The Sunken Cathedral
Claude Debussy, The Sunken Cathedral
Debussy wrote The Sunken Cathedral in 1910 as part of his first book of preludes for the piano. It is a piano masterwork meant to evoke an ancient Breton legend about a submerged cathedral that would rise up on clear days, and from which you could hear monks chanting and bells ringing. Sometimes, mariners would hear these bells even when the cathedral was underwater. Debussy's music is evocative, and, at times, majestic.
Today, I listened to a 1994 recording of Paul Crossley playing Debussy's The Sunken Cathedral (from the album Greatest Hits: Debussy):
NOTE: For a more in-depth discussion of Debussy and Impressionism, please see my upcoming post on Debussy's birthday, 22 August.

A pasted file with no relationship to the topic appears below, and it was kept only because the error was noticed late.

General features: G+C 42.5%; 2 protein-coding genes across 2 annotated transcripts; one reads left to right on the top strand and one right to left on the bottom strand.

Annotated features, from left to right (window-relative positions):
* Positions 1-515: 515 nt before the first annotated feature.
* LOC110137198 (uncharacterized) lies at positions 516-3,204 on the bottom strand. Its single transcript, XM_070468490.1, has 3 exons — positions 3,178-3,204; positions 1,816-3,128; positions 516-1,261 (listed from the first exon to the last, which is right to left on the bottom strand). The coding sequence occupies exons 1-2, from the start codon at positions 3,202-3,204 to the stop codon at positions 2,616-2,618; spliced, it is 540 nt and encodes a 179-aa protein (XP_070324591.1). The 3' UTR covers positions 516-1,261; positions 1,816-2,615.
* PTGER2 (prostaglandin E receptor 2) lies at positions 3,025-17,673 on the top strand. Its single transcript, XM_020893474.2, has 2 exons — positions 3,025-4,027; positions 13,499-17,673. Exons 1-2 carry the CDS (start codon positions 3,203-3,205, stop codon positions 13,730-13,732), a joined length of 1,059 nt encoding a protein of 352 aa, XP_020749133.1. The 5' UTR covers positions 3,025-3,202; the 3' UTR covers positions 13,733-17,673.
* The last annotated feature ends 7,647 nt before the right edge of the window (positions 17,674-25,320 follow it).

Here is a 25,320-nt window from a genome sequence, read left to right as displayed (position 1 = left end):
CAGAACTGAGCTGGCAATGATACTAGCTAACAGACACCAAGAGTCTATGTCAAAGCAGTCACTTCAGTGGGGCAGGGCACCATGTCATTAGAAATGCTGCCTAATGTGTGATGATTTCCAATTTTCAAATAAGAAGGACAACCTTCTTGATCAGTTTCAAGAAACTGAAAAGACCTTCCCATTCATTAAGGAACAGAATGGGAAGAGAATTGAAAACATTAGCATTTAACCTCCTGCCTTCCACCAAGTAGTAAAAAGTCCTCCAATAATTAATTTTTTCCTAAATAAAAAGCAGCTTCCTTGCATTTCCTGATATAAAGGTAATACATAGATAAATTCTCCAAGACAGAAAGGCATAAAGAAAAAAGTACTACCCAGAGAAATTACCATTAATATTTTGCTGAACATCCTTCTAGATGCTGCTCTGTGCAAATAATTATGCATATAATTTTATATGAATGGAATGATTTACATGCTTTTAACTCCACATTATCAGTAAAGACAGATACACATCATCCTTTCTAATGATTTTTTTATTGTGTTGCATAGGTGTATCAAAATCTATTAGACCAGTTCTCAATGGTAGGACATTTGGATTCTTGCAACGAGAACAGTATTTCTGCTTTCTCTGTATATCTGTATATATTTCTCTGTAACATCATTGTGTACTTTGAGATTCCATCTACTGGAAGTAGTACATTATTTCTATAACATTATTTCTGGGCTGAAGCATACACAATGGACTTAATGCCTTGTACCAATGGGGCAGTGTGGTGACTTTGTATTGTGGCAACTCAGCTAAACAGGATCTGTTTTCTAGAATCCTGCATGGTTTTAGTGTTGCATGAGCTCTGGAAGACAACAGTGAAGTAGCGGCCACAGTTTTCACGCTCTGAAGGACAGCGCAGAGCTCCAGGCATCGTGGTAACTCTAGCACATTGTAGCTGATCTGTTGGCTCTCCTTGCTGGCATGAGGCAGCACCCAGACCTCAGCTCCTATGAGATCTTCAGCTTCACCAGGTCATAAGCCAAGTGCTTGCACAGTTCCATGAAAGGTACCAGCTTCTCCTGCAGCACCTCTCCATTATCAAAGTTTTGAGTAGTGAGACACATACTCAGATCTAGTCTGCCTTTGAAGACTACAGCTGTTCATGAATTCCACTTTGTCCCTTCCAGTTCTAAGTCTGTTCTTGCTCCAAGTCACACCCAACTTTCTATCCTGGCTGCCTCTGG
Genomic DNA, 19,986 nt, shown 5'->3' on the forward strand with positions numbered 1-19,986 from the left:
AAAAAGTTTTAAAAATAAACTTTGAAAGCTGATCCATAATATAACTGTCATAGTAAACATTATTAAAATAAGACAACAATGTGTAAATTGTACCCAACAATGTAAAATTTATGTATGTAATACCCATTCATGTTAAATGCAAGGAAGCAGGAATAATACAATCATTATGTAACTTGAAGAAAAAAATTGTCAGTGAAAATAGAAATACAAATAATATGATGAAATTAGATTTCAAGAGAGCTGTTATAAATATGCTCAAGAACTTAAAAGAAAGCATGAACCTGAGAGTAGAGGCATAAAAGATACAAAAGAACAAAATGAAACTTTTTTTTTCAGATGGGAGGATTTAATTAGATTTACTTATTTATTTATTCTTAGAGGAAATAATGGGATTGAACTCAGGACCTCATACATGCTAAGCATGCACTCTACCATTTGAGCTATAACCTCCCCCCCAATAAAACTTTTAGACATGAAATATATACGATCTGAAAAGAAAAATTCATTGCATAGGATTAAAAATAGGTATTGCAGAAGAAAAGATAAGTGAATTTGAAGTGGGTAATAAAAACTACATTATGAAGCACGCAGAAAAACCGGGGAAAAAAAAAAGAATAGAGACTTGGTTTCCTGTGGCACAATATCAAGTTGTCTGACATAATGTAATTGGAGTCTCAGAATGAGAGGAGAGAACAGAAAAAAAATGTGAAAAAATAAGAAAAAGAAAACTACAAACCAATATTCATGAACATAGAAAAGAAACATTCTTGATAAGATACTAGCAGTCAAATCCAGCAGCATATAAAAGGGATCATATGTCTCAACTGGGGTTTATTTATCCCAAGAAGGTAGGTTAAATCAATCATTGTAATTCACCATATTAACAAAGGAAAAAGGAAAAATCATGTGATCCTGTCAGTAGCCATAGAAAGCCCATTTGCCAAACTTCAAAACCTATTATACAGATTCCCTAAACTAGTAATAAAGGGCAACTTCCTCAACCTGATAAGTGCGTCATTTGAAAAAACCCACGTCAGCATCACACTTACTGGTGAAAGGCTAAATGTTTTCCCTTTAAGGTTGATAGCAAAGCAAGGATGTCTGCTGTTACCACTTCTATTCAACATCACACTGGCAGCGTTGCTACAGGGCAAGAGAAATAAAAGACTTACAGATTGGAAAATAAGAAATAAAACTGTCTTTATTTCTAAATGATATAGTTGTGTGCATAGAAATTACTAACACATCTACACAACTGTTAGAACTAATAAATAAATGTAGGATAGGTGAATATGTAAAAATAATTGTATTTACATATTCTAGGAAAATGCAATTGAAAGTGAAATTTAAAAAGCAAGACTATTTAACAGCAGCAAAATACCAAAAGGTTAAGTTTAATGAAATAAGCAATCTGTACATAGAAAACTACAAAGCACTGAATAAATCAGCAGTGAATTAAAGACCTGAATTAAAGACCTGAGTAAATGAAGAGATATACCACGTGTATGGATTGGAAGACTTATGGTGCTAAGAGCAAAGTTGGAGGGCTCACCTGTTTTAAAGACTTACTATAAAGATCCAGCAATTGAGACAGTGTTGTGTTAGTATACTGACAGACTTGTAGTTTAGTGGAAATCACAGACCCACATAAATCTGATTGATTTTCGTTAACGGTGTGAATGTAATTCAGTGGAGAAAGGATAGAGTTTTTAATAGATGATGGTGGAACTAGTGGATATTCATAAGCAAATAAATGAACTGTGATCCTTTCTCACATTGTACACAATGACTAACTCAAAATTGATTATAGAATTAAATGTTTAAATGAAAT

I created "My Life Is but the Life of Winds and Tides," the image above, in 2006. It is based on Mandelbrot fractals. The title is from the 1819 poem Hyperion, by the English Romantic poet John Keats:
My life is but the life of winds and tides,
No more than winds and tides can I avail:—
But thou canst.—Be thou therefore in the van
Of circumstance; yea, seize the arrow's barb
Before the tense string murmur.